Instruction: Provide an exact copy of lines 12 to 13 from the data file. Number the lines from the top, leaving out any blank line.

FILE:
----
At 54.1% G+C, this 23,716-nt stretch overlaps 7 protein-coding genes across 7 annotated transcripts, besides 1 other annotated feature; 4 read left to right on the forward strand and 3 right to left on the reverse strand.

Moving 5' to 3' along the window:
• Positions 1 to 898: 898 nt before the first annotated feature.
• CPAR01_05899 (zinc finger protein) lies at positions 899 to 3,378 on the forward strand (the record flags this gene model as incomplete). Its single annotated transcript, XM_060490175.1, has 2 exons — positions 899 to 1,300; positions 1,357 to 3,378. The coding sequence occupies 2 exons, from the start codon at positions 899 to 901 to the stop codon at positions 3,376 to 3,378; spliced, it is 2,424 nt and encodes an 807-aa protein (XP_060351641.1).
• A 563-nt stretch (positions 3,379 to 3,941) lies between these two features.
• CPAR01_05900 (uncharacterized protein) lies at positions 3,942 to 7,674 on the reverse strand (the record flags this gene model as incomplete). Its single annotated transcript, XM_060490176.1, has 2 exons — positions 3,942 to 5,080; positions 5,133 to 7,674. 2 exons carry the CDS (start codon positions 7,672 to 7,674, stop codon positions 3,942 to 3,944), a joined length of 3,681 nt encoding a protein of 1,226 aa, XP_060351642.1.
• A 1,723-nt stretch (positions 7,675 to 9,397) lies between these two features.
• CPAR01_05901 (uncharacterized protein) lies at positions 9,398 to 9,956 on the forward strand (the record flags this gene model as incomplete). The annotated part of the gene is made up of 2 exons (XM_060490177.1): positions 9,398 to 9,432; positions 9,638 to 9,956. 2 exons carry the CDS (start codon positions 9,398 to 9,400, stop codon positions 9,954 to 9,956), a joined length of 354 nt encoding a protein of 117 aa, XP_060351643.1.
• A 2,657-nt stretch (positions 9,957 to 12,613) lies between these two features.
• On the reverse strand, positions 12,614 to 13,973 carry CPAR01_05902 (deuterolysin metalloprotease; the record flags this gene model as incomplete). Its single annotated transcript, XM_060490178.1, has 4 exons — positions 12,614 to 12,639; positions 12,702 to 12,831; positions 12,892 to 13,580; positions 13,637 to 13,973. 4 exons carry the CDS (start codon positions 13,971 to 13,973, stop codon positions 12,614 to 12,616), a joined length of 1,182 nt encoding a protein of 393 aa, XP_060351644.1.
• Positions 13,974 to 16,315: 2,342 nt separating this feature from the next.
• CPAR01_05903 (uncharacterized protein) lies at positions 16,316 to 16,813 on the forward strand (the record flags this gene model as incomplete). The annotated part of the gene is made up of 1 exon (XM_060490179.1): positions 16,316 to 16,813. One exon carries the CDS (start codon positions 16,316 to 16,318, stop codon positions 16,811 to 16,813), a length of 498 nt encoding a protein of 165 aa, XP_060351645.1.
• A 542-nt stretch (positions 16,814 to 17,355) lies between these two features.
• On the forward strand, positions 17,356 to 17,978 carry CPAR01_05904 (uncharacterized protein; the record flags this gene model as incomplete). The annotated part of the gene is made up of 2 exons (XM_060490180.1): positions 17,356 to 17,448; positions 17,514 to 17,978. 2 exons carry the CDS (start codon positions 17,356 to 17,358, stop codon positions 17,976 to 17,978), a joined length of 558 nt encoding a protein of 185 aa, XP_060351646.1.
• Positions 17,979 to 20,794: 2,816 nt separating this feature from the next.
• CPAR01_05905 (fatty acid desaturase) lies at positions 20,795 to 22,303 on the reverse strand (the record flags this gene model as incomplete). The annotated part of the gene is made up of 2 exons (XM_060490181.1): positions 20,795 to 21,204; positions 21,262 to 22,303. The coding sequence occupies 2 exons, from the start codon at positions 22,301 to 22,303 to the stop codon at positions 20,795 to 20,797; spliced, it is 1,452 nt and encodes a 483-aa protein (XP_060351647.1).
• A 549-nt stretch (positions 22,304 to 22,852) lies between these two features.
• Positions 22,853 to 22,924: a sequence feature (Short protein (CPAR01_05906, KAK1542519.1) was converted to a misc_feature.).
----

• CPAR01_05903 (uncharacterized protein) lies at positions 16,316 to 16,813 on the forward strand (the record flags this gene model as incomplete). The annotated part of the gene is made up of 1 exon (XM_060490179.1): positions 16,316 to 16,813. One exon carries the CDS (start codon positions 16,316 to 16,318, stop codon positions 16,811 to 16,813), a length of 498 nt encoding a protein of 165 aa, XP_060351645.1.
• A 542-nt stretch (positions 16,814 to 17,355) lies between these two features.